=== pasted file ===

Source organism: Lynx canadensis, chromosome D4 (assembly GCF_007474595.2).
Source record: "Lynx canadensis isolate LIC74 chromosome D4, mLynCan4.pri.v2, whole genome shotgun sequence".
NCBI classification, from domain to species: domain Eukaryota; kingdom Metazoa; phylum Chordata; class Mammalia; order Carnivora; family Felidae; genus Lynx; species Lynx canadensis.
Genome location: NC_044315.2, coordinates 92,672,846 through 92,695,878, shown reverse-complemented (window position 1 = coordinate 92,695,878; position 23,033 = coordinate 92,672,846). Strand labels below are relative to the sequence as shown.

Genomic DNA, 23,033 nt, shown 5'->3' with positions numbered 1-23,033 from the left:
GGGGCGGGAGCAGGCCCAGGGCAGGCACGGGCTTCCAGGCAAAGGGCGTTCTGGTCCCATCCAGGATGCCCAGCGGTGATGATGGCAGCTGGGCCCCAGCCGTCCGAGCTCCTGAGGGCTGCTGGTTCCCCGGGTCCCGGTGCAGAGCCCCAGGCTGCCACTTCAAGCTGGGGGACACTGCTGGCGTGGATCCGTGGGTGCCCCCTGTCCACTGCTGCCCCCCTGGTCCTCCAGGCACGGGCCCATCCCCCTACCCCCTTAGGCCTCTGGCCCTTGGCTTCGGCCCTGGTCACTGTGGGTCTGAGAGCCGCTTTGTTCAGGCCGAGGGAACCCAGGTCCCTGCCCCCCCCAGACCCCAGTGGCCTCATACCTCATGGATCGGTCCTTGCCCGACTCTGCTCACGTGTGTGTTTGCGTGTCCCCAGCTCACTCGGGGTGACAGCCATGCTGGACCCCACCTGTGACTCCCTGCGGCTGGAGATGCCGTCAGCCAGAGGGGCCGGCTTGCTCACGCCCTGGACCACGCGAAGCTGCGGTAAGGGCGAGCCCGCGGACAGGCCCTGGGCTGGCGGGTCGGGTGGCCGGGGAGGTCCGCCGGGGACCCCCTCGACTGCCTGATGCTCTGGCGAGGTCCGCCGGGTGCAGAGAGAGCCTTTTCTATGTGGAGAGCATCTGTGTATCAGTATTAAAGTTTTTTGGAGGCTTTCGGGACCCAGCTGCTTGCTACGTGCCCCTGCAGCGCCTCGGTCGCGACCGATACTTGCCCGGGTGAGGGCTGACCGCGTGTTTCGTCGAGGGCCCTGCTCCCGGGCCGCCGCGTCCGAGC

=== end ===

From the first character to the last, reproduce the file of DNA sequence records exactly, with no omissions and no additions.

Source organism: Lynx canadensis, chromosome D4 (assembly GCF_007474595.2).
Source record: "Lynx canadensis isolate LIC74 chromosome D4, mLynCan4.pri.v2, whole genome shotgun sequence".
NCBI classification, from domain to species: domain Eukaryota; kingdom Metazoa; phylum Chordata; class Mammalia; order Carnivora; family Felidae; genus Lynx; species Lynx canadensis.
Genome location: NC_044315.2, coordinates 92,672,846 through 92,695,878, shown reverse-complemented (window position 1 = coordinate 92,695,878; position 23,033 = coordinate 92,672,846). Strand labels below are relative to the sequence as shown.

Genomic DNA, 23,033 nt, shown 5'->3' with positions numbered 1-23,033 from the left:
GGGGCGGGAGCAGGCCCAGGGCAGGCACGGGCTTCCAGGCAAAGGGCGTTCTGGTCCCATCCAGGATGCCCAGCGGTGATGATGGCAGCTGGGCCCCAGCCGTCCGAGCTCCTGAGGGCTGCTGGTTCCCCGGGTCCCGGTGCAGAGCCCCAGGCTGCCACTTCAAGCTGGGGGACACTGCTGGCGTGGATCCGTGGGTGCCCCCTGTCCACTGCTGCCCCCCTGGTCCTCCAGGCACGGGCCCATCCCCCTACCCCCTTAGGCCTCTGGCCCTTGGCTTCGGCCCTGGTCACTGTGGGTCTGAGAGCCGCTTTGTTCAGGCCGAGGGAACCCAGGTCCCTGCCCCCCCCAGACCCCAGTGGCCTCATACCTCATGGATCGGTCCTTGCCCGACTCTGCTCACGTGTGTGTTTGCGTGTCCCCAGCTCACTCGGGGTGACAGCCATGCTGGACCCCACCTGTGACTCCCTGCGGCTGGAGATGCCGTCAGCCAGAGGGGCCGGCTTGCTCACGCCCTGGACCACGCGAAGCTGCGGTAAGGGCGAGCCCGCGGACAGGCCCTGGGCTGGCGGGTCGGGTGGCCGGGGAGGTCCGCCGGGGACCCCCTCGACTGCCTGATGCTCTGGCGAGGTCCGCCGGGTGCAGAGAGAGCCTTTTCTATGTGGAGAGCATCTGTGTATCAGTATTAAAGTTTTTTGGAGGCTTTCGGGACCCAGCTGCTTGCTACGTGCCCCTGCAGCGCCTCGGTCGCGACCGATACTTGCCCGGGTGAGGGCTGACCGCGTGTTTCGTCGAGGGCCCTGCTCCCGGGCCGCCGCGTCCGAGC